Now, robotics engineers at the University of Tokyo and Keio University in Japan have developed a 32-legged robot called “Mochibot.” The bot is spherical in shape but is actually based on a rhombic-triacontahedron framework.
Mochibot’s 32 legs do not operate using joints like other robots, notes IEEE Spectrum. Instead, the legs are telescoping linear actuators that allow the bot to deform its shape to locomote similar to the way an amoeba moves. This method of movement lets the bot go in any prescribed direction without turning. It just shortens the legs in the direction that it needs to travel and lengthens the opposite-side legs. To stop it merely flattens out its bottom parallel to the ground.
Mochibot weighs 10kg and measures about a meter across at maximum extension and about half a meter contracted. However, most of the time its legs are going to be somewhere between fully extended and fully contracted.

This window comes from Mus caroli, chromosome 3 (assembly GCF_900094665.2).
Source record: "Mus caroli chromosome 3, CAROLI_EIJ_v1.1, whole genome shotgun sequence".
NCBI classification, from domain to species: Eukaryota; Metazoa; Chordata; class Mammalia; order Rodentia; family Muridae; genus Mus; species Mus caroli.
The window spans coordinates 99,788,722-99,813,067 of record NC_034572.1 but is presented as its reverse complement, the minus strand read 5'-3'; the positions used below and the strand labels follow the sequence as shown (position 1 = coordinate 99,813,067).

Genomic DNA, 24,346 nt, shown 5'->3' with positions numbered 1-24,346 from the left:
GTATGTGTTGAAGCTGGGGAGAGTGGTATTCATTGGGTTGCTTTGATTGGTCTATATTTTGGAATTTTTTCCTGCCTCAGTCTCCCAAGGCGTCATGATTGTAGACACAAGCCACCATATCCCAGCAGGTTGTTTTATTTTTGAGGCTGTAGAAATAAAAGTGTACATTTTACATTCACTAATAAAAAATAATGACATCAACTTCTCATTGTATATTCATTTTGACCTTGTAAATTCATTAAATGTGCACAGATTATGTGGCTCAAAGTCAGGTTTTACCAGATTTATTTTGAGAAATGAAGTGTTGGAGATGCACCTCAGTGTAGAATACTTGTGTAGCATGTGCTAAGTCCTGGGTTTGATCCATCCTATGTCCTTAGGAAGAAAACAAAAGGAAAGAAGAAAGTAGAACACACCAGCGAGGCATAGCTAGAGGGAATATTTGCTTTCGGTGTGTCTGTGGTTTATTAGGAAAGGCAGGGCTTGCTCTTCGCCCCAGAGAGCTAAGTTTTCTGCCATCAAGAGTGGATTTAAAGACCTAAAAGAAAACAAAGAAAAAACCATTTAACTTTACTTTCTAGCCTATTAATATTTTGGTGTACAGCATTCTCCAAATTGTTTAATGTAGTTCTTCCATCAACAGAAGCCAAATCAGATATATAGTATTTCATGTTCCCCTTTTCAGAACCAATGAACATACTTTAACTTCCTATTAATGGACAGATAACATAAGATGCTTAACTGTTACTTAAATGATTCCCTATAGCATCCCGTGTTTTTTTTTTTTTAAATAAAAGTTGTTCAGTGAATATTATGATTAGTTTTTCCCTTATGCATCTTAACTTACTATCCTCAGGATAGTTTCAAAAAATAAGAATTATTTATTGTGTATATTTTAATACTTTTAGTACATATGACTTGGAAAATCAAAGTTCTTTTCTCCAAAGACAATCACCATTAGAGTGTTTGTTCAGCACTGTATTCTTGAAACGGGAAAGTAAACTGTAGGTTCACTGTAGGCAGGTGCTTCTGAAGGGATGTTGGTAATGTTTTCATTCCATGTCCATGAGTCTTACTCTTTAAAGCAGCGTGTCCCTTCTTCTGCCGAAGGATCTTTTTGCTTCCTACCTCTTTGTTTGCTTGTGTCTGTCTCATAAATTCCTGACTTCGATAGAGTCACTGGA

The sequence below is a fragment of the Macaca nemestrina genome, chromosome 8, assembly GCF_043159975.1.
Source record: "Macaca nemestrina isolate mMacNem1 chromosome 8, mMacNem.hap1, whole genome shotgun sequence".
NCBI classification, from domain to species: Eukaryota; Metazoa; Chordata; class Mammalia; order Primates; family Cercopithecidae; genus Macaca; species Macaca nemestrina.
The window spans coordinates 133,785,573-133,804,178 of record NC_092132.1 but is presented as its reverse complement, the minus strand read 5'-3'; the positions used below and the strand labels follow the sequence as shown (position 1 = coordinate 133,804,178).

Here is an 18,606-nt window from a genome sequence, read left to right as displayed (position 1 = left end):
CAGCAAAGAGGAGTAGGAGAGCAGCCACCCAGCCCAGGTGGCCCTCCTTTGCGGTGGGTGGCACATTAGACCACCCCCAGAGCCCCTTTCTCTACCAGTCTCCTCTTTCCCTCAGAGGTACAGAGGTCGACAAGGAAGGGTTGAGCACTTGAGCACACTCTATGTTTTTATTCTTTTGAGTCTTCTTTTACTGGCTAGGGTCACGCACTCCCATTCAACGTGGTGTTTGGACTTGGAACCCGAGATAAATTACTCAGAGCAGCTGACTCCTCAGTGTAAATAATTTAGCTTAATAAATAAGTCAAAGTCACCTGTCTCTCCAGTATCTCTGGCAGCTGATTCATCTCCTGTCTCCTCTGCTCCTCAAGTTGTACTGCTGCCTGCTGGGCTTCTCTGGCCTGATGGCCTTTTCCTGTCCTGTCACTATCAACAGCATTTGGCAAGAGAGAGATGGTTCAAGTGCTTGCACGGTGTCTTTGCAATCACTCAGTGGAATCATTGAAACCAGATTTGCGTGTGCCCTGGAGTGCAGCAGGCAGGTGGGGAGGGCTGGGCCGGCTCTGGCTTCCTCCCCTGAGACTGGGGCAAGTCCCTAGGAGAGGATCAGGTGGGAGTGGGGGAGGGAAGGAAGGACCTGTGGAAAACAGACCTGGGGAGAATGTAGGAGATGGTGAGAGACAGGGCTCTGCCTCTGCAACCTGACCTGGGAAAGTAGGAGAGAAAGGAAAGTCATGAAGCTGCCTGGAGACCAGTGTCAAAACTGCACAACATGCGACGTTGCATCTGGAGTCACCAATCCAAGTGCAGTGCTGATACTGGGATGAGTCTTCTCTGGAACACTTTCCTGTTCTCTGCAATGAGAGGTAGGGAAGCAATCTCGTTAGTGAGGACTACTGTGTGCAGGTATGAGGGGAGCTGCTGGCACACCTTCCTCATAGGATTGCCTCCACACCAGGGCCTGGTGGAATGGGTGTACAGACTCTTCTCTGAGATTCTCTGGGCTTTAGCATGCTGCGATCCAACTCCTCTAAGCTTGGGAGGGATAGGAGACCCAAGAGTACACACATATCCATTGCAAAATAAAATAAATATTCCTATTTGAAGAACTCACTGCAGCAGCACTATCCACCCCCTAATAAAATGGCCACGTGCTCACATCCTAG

The scientists say the robot could be used in extraterrestrial exploration and that it has advantages over NASA’s tensegrity design.
For one, the Super Ball Bot’s method of locomotion is very complex and requires sophisticated machine-learning algorithms to move even in the simplest of paths. Mochibot can move in any direction with simple programming or even with an operator finger-tracing a route.
Furthermore, if one leg fails, there are 31 others to pick up the slack. It would take the catastrophic loss of several limbs to cripple Mochibot. On the contrary, if even one actuator or elastic cable fails on Super Ball, it will not be going anywhere until repaired.
Lastly, Mochibot is highly suited to unstable terrains like sand or loose rock. If the ground gives, it can just extend or contract its legs as needed to remain stable. Traction is not an issue as it would be for more traditional forms of locomotion.
Unfortunately, at this time Mochibot moves very slowly, as you can see in the above video. However, it is important to note that the robot is still in the very early stages of development. The first phase was funded by a grant from the NASA Innovative Advanced Concepts program, and the team has already received a second grant for Phase II.
In Phase II the researchers plan to look into how it performs on uneven terrain and studying whether it can “roll” uphill, over rocks, and traverse ditches.